D Cash is my cousin. He’s been helping me get things popping off in the Bay for a little while now. I was on The Watchoutnow Mixtape produced by Rick Rock featuring Federation, Frontline, Balance, FAB, and some of the Bays’ heavy hitters. He got me on the tape and niggaz didn’t know who the fuck I was at the time. The Bay don’t fuck with a lot of cats that aren’t from The Bay as far as music is concerned, but its been open arms ever since. When Cash started working with the Flo Masters I was doing guest work with them. We had been smoking, drinking, clubbing, and everything by then, When one of the artists dropped off, I stepped up and went to bat for my dudes. Its all love with the Masters. My niggaz grind, grind, grind.

Does Jagadan Records still exist or is Flomasters your number one priority right now?
Jagadan is me and as long as I’m rapping and putting out material then Jagadan is alive and well. I’m actually started a new company called Gang Green International and it consists of new artists I’m putting out and all my connects I’ve gained from all over the world. You don’t have to rap or produce to rep Gang Green. You just have to respect the rules of the game and make plans and actions to put our poverized people worldwide in a position to take care of their families and so on and so on. Once again its bigger than rap music. Gang Green/Jagadan is #1 and Flo Masters Inc is #1A. It’s a challenge but we get it done.

You have worked with a variety of artists and producers. Which collaboration was the most memorable and why?
Probably my nigga Cac, RIP. He picked me up after my first seizure and took me to the studio when the doctor said I couldn’t drive. He told me an album ain’t official unless Midas on it. We lost him a short while later. His drive and determination was inspiring. The good die young. I started off the rap as real I always am, “This time last week/I was barely breathing/ in the ambulance seizing/ couple different IV’s in / you can’t tell me shit/ about divine intervention/ I was brought back to life/ brought back from lights”. This was special cause after my first seizure my blood pressure was 180/120 which is almost the equivalent to a stroke. I’m supposed to be here.

Could you name some highlights in your career so far?
Everything is a highlight because I was told that I wouldn’t even make it this far. Lyrically, I’m respected by the hard heads and ladies love my songs and their honesty. My songs have been played on the radio. I’ve done shows with some of the greats I grew up listening to. I sell records all over the world. I got a couple of videos out. The thing about me is I never get satisfied. I’m so far away from where I want to be that I don’t count the highlights. I just keep at it everyday. If I sold 10 million the first album, I wouldn’t rest until I pumped out 10 million and one.

In his own words:
Flomasters Inc collective: Against the grain. Eclectic. Scraper music with the ice cream.

Midas’ signature sound: Street. Conscious. Club. Lyrical.

What separates Midas from other rappers: I make the songs mothafuckers is scared to make.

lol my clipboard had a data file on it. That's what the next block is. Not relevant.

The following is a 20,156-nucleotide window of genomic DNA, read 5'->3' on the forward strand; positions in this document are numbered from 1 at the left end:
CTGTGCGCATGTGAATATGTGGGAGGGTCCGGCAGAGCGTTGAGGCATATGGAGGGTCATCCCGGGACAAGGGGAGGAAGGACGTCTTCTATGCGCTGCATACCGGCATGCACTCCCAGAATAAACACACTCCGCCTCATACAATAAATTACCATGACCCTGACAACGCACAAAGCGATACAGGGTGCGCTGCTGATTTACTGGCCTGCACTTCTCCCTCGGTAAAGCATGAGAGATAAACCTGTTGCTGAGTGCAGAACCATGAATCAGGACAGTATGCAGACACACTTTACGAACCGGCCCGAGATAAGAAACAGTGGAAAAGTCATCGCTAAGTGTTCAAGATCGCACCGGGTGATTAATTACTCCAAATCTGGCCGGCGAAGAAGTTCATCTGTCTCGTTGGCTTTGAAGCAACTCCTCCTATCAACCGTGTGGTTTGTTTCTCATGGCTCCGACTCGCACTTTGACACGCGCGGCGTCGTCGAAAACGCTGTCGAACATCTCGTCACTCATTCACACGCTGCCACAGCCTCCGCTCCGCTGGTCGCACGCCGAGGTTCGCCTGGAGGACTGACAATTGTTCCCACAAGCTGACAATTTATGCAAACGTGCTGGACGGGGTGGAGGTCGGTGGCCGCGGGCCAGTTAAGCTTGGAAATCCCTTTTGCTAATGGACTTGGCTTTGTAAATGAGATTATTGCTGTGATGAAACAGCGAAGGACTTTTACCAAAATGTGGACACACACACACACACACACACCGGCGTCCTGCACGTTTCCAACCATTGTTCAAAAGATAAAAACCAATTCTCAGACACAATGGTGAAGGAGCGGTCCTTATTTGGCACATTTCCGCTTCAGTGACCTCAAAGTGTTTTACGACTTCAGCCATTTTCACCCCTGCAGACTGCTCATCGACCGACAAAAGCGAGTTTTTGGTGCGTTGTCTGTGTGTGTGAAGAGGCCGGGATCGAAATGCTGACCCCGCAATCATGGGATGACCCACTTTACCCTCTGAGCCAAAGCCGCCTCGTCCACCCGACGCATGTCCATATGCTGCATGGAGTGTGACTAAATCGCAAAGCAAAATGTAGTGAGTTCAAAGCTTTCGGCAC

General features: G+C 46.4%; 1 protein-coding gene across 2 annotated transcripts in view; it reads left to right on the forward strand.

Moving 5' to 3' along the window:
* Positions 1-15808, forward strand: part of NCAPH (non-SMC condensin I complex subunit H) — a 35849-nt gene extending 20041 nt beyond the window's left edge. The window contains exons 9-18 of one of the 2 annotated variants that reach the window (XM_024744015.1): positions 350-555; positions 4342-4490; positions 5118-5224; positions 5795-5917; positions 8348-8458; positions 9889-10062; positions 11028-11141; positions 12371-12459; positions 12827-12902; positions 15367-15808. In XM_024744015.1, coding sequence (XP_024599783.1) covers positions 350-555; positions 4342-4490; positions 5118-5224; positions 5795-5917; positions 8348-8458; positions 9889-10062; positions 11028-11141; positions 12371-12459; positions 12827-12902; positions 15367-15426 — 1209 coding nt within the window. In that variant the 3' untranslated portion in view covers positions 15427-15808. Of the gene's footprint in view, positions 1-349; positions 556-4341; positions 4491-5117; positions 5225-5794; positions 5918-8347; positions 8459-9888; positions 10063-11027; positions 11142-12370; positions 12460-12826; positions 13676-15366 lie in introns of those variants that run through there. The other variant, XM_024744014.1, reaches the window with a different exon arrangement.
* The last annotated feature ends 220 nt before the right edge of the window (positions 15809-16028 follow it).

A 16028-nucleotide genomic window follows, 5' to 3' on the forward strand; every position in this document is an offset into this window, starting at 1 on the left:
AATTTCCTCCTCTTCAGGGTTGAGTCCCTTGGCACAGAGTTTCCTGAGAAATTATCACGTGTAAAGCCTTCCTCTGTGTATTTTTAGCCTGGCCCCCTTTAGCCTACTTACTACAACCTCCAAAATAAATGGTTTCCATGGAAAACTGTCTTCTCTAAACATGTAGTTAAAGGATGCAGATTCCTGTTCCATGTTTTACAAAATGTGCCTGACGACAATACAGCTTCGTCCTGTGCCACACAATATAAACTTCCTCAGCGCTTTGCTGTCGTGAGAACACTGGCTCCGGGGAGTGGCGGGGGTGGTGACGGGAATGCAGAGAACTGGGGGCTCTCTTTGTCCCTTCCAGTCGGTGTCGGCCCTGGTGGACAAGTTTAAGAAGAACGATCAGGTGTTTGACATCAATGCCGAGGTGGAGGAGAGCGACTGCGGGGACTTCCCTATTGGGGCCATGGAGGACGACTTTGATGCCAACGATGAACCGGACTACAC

Current state of West-Coast hip hop and what should be changed in order for it to progress: The current state is uplifting. So much heat is under the radar it aint even funny. We need to find away to put more hot niggaz on once we get on to diversify the music and keep us from the drought we’ve been experiencing the last 10 years since Pac died.

Almost Famous: That’s how I feel right now. The general public might not know me by face but my name is definitely ringing bells around the world. I can’t wait to bring it back to the Beach City and throw a parade on Santa Fe. I’m getting close to the position I’ve worked so hard to put myself in for the last 10 years. Lets get it.

You will be releasing a new album, called Almost Famous. What kind of vibe are you going for with this album and who do you have on it?
My first album, Malitov Cocktails, set the bar high for me conceptually and lyrically. With Almost Famous, its almost like I want to show the world that I don’t really have a particular style. The worse thing to do is put a writer in a box and tell him to hoola hoop. I’ve recorded about 40 songs for it and I’m still in the studio cooking up the best of the best. Most likely I’ll keep the features to a minimum to highlight what I bring to the table. I like it better that way anyway. Cats will have features on their songs just to have another voice on the song. Everything I put out takes days for me to write. My whole movement is strategic, calculated and well thought out.

How did the process go in the studio?
Usually I listen to the beats first then I write songs based on the feeling. Some beats will sound cool when you first listen then next time you listen you don’t get the same feeling you got. I’m getting more and more patient with letting the song come to me. I used to get frustrated with how long it took me to write songs but the songs kept coming out fire. So now, I take my sweet ass time. (laughs)

What other projects are you currently working on?
Wow. What projects am I not working on? Flo Masters Vol 2 coming Summer 2006, Rob J Official f/ Mr Midas Grimiest Mixtape Vol 5 coming Spring 2006, Gang Green International street album coming Spring 2006…Almost Famous album and DVD…coming when I’m done wit it.

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Geplaatst door bowie op 9 mei 2006